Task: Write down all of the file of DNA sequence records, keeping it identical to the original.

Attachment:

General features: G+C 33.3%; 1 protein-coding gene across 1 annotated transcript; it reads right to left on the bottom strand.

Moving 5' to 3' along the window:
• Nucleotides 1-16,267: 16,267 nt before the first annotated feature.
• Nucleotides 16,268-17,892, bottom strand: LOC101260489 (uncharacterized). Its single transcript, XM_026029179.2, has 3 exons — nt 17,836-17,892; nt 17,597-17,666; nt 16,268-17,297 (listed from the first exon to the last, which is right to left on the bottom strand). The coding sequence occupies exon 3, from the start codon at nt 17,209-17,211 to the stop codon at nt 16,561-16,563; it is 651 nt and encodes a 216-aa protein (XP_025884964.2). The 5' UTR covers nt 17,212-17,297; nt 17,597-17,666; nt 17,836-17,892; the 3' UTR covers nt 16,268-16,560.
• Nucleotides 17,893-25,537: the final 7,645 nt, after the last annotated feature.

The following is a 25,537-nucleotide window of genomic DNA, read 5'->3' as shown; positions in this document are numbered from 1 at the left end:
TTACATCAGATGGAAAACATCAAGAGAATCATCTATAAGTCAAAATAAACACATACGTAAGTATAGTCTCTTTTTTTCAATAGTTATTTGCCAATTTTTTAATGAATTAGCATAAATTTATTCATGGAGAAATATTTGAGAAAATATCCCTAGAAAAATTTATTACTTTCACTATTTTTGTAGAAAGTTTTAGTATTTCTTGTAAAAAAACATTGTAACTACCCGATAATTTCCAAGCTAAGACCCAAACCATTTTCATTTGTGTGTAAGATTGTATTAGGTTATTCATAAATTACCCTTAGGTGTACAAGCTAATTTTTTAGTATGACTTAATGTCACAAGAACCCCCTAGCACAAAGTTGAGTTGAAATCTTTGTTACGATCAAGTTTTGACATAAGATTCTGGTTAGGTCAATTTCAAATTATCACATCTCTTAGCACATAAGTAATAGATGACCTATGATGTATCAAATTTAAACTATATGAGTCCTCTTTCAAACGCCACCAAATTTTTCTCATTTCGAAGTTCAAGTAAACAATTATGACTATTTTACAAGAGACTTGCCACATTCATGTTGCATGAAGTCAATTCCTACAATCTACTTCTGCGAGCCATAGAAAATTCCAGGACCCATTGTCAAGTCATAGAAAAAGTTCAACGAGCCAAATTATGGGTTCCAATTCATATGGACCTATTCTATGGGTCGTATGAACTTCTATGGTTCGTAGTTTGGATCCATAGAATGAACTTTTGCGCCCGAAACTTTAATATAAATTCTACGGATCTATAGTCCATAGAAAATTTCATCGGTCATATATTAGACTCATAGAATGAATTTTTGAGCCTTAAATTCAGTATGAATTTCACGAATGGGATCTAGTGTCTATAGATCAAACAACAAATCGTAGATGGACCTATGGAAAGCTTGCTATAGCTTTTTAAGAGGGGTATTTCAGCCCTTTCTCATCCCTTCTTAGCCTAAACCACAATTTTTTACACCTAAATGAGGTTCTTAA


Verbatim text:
General features: G+C 33.3%; 1 protein-coding gene across 1 annotated transcript; it reads right to left on the bottom strand.

Moving 5' to 3' along the window:
• Nucleotides 1-16,267: 16,267 nt before the first annotated feature.
• Nucleotides 16,268-17,892, bottom strand: LOC101260489 (uncharacterized). Its single transcript, XM_026029179.2, has 3 exons — nt 17,836-17,892; nt 17,597-17,666; nt 16,268-17,297 (listed from the first exon to the last, which is right to left on the bottom strand). The coding sequence occupies exon 3, from the start codon at nt 17,209-17,211 to the stop codon at nt 16,561-16,563; it is 651 nt and encodes a 216-aa protein (XP_025884964.2). The 5' UTR covers nt 17,212-17,297; nt 17,597-17,666; nt 17,836-17,892; the 3' UTR covers nt 16,268-16,560.
• Nucleotides 17,893-25,537: the final 7,645 nt, after the last annotated feature.

The following is a 25,537-nucleotide window of genomic DNA, read 5'->3' as shown; positions in this document are numbered from 1 at the left end:
TTACATCAGATGGAAAACATCAAGAGAATCATCTATAAGTCAAAATAAACACATACGTAAGTATAGTCTCTTTTTTTCAATAGTTATTTGCCAATTTTTTAATGAATTAGCATAAATTTATTCATGGAGAAATATTTGAGAAAATATCCCTAGAAAAATTTATTACTTTCACTATTTTTGTAGAAAGTTTTAGTATTTCTTGTAAAAAAACATTGTAACTACCCGATAATTTCCAAGCTAAGACCCAAACCATTTTCATTTGTGTGTAAGATTGTATTAGGTTATTCATAAATTACCCTTAGGTGTACAAGCTAATTTTTTAGTATGACTTAATGTCACAAGAACCCCCTAGCACAAAGTTGAGTTGAAATCTTTGTTACGATCAAGTTTTGACATAAGATTCTGGTTAGGTCAATTTCAAATTATCACATCTCTTAGCACATAAGTAATAGATGACCTATGATGTATCAAATTTAAACTATATGAGTCCTCTTTCAAACGCCACCAAATTTTTCTCATTTCGAAGTTCAAGTAAACAATTATGACTATTTTACAAGAGACTTGCCACATTCATGTTGCATGAAGTCAATTCCTACAATCTACTTCTGCGAGCCATAGAAAATTCCAGGACCCATTGTCAAGTCATAGAAAAAGTTCAACGAGCCAAATTATGGGTTCCAATTCATATGGACCTATTCTATGGGTCGTATGAACTTCTATGGTTCGTAGTTTGGATCCATAGAATGAACTTTTGCGCCCGAAACTTTAATATAAATTCTACGGATCTATAGTCCATAGAAAATTTCATCGGTCATATATTAGACTCATAGAATGAATTTTTGAGCCTTAAATTCAGTATGAATTTCACGAATGGGATCTAGTGTCTATAGATCAAACAACAAATCGTAGATGGACCTATGGAAAGCTTGCTATAGCTTTTTAAGAGGGGTATTTCAGCCCTTTCTCATCCCTTCTTAGCCTAAACCACAATTTTTTACACCTAAATGAGGTTCTTAA